Alberta Infrastructure Minister Jack Hayden told council the police college remains a priority.
Hayden responded recently to a letter from Fort Macleod Mayor Shawn Patience urging the province to move ahead with the college.
“The Alberta Police and Peace Officer Training Centre will continue to be among the priorities for consideration among the many requests for new capital spending as the government responds to the new economic climate,” Hayden wrote.
Fort Macleod council last month delivered letters to Alberta cabinet ministers urging the government to support the police college. The mayor and five of the six councillors travelled to Edmonton to meet with Solicitor General Fred Lindsay and deliver letters to offices in the Legislature.
“This is to date the first and only response to our hand-delivered letters,” Patience noted at the April 27 council meeting. In the letter council indicated the economic downturn likely made it the right time to take advantage of lower costs to build the college, the price tag of which had climbed to more than $200-million from the $100-million estimate when the project was announced in 2006. “As you suggest in your letter, the economic downturn presents an opportunity for the government of Alberta to invest in infrastructure and promote job creation opportunities,” Hayden wrote. “The economic downturn also challenges the government to be prudent in setting budget priorities.”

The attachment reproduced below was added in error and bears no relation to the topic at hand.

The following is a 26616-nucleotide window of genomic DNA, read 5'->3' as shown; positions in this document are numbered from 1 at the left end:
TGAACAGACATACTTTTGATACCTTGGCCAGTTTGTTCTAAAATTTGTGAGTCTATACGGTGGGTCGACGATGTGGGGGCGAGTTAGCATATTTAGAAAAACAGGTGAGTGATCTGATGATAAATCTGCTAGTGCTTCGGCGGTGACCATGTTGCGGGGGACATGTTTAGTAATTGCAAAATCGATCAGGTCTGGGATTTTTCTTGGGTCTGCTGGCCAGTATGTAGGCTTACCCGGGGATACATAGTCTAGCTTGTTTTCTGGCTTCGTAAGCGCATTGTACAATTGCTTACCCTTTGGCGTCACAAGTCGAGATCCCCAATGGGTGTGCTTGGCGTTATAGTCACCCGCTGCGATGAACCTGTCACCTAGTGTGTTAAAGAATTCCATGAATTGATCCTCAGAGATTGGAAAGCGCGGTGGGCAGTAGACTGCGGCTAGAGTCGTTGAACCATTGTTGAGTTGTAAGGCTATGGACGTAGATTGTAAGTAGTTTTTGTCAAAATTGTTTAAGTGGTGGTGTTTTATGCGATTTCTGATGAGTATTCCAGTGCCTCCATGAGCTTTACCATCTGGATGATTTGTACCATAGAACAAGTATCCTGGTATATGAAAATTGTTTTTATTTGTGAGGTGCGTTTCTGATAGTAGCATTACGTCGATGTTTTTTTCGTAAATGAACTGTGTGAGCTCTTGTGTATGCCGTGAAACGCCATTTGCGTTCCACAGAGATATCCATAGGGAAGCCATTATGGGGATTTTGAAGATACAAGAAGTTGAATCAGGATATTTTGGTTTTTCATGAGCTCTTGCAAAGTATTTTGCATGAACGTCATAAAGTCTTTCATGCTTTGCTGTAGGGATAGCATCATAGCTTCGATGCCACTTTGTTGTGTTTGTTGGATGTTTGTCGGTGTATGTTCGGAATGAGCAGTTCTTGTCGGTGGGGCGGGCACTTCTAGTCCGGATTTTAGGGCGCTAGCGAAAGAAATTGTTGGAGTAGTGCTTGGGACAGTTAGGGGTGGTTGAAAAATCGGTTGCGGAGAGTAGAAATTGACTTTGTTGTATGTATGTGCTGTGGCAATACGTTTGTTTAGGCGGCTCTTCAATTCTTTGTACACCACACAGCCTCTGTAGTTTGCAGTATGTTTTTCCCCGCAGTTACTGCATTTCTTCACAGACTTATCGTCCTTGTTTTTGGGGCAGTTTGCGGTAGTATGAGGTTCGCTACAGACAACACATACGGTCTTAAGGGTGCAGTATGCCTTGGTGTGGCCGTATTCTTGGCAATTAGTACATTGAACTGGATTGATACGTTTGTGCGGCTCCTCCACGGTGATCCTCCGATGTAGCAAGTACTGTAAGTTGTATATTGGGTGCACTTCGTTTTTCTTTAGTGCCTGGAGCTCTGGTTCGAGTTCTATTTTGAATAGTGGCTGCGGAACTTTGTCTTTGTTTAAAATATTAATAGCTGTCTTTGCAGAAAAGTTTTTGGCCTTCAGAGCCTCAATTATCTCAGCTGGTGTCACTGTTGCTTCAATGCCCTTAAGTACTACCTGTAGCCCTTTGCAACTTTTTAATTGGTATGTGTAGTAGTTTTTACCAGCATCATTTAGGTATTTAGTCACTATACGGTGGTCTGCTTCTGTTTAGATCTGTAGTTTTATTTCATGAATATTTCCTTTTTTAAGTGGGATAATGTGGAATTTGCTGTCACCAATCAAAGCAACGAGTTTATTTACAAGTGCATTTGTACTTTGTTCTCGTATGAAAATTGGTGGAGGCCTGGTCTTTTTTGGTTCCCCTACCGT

Hayden in his letter confirmed the police college had potential to boost public safety by standardizing training across Alberta.
Hayden told council his department and the solicitor general’s office are reviewing the project’s scope to determine how police training program could be maintained and improved at a new facility in Fort Macleod.
“At the same time, we are exploring project implementation options including shared-use alternatives, financial and economic models and property management strategies which have been successfully implemented in other public-private partnerships,” Hayden added.